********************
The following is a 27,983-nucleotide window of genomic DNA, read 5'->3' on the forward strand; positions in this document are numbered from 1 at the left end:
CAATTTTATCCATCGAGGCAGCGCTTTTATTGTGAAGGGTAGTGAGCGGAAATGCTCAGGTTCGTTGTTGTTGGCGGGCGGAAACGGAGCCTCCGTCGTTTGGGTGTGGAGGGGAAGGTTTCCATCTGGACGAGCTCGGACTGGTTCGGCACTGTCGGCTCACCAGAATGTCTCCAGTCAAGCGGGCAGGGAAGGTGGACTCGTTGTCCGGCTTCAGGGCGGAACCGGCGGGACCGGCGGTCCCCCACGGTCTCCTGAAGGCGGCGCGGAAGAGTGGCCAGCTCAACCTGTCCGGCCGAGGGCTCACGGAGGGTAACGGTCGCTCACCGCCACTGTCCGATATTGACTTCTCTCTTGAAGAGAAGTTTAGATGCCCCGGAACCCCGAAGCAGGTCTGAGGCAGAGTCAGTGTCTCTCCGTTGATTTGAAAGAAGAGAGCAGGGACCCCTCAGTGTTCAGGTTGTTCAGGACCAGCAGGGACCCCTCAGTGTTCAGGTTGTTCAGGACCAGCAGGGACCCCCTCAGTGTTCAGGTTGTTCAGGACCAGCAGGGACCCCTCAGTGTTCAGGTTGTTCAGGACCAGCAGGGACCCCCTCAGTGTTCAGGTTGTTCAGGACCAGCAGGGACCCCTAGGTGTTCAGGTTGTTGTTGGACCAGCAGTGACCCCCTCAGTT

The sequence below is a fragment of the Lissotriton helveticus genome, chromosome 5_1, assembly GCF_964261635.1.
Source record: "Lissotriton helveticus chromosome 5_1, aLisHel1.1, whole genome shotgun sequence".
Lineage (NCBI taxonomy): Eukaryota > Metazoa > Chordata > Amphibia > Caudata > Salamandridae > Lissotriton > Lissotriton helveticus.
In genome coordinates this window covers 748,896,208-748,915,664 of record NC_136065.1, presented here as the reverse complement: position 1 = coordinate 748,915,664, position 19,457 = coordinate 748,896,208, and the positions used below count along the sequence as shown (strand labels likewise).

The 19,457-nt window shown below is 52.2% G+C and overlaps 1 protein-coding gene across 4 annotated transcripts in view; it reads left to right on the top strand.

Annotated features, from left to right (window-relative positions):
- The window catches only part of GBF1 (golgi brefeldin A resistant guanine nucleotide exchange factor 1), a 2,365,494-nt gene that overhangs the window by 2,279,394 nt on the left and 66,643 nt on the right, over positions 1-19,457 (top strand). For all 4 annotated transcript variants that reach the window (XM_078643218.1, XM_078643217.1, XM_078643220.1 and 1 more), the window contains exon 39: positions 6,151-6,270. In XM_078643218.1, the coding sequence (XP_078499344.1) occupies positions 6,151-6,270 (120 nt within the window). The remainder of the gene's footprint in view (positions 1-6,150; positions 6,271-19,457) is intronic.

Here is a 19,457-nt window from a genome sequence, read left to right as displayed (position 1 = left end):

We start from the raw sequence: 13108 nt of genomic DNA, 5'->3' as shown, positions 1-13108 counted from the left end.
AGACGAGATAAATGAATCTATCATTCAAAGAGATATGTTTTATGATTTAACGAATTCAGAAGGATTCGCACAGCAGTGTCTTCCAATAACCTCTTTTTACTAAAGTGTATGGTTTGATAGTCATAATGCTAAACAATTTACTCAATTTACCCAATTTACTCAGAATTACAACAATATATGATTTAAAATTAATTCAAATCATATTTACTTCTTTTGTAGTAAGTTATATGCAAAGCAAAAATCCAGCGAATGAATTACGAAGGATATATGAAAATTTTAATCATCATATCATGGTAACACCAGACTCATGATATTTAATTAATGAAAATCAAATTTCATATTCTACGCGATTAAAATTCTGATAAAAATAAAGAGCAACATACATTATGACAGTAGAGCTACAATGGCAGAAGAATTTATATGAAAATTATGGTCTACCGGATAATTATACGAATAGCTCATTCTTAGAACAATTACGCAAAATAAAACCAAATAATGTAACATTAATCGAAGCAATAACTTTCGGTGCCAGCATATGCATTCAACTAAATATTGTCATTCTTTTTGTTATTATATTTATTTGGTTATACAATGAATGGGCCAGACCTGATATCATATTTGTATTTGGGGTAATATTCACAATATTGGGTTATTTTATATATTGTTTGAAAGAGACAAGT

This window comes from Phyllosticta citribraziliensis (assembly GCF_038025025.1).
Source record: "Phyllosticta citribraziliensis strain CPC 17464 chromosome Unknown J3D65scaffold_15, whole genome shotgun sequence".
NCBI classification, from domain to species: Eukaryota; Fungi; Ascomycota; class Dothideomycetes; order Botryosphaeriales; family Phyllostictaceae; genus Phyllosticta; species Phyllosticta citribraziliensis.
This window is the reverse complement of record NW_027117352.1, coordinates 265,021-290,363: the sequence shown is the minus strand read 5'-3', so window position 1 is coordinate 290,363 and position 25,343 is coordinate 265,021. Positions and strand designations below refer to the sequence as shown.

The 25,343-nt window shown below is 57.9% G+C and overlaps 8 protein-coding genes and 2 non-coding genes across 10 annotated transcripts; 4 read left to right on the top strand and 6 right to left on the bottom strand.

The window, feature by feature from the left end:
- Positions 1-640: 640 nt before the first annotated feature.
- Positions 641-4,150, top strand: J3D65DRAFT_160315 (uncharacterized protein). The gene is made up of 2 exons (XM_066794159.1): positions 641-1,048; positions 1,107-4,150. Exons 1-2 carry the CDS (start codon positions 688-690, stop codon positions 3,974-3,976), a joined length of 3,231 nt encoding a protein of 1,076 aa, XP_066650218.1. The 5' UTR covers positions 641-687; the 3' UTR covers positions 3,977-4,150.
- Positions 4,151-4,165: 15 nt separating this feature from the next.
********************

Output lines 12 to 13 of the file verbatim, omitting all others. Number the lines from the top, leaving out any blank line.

AGACGAGATAAATGAATCTATCATTCAAAGAGATATGTTTTATGATTTAACGAATTCAGAAGGATTCGCACAGCAGTGTCTTCCAATAACCTCTTTTTACTAAAGTGTATGGTTTGATAGTCATAATGCTAAACAATTTACTCAATTTACCCAATTTACTCAGAATTACAACAATATATGATTTAAAATTAATTCAAATCATATTTACTTCTTTTGTAGTAAGTTATATGCAAAGCAAAAATCCAGCGAATGAATTACGAAGGATATATGAAAATTTTAATCATCATATCATGGTAACACCAGACTCATGATATTTAATTAATGAAAATCAAATTTCATATTCTACGCGATTAAAATTCTGATAAAAATAAAGAGCAACATACATTATGACAGTAGAGCTACAATGGCAGAAGAATTTATATGAAAATTATGGTCTACCGGATAATTATACGAATAGCTCATTCTTAGAACAATTACGCAAAATAAAACCAAATAATGTAACATTAATCGAAGCAATAACTTTCGGTGCCAGCATATGCATTCAACTAAATATTGTCATTCTTTTTGTTATTATATTTATTTGGTTATACAATGAATGGGCCAGACCTGATATCATATTTGTATTTGGGGTAATATTCACAATATTGGGTTATTTTATATATTGTTTGAAAGAGACAAGT

This window comes from Phyllosticta citribraziliensis (assembly GCF_038025025.1).